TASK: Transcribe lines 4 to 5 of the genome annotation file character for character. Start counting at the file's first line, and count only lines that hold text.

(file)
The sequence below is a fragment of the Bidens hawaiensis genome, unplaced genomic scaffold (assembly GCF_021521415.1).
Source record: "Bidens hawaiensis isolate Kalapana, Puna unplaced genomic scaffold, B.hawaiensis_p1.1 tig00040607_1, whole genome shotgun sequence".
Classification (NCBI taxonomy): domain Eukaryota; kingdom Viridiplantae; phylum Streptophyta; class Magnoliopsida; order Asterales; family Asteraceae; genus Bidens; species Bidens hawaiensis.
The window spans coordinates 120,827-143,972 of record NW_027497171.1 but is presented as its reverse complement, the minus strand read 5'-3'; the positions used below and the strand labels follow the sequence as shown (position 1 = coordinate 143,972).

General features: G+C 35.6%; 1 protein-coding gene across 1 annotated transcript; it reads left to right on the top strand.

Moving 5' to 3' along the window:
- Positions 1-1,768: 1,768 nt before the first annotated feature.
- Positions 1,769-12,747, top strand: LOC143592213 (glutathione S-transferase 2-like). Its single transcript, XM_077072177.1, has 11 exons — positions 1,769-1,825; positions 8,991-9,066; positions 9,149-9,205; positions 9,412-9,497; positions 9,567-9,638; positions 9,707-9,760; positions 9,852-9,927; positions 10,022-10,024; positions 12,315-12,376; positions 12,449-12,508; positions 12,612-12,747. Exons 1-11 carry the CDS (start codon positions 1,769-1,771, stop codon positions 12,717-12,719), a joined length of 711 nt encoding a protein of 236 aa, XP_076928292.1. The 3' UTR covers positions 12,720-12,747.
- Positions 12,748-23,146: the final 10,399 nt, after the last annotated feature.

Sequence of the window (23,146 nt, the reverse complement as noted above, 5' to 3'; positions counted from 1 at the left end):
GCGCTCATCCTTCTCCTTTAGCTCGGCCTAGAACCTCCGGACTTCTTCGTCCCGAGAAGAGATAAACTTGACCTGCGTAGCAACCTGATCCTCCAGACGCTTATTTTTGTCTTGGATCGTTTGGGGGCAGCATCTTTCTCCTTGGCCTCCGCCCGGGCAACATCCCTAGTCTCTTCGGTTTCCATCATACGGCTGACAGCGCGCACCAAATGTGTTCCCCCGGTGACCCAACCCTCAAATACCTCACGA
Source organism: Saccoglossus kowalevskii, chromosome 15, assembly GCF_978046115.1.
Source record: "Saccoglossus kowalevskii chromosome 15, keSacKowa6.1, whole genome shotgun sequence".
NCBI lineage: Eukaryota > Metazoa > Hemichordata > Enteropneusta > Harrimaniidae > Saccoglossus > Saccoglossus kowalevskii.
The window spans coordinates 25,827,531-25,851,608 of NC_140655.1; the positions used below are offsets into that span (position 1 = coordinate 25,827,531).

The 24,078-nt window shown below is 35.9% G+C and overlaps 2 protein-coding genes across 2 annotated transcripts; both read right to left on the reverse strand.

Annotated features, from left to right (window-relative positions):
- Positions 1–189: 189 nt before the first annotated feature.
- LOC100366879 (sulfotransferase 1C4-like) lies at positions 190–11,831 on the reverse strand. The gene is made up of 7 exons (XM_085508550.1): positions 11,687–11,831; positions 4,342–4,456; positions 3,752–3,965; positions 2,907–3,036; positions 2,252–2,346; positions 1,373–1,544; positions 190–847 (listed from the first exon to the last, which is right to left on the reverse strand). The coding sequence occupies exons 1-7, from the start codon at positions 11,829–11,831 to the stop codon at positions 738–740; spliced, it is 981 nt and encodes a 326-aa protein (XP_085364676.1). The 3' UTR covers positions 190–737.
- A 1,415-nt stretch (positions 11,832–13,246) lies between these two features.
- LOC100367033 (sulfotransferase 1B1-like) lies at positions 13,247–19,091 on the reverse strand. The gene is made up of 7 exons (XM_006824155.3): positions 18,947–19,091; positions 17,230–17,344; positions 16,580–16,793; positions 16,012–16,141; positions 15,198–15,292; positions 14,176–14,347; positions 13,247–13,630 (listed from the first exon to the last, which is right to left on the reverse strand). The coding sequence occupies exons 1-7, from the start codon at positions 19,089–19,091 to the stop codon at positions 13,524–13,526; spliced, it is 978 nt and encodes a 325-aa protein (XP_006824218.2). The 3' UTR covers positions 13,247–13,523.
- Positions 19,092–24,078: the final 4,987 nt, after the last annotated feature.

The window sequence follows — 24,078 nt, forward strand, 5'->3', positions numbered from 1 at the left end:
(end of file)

The window spans coordinates 120,827-143,972 of record NW_027497171.1 but is presented as its reverse complement, the minus strand read 5'-3'; the positions used below and the strand labels follow the sequence as shown (position 1 = coordinate 143,972).

General features: G+C 35.6%; 1 protein-coding gene across 1 annotated transcript; it reads left to right on the top strand.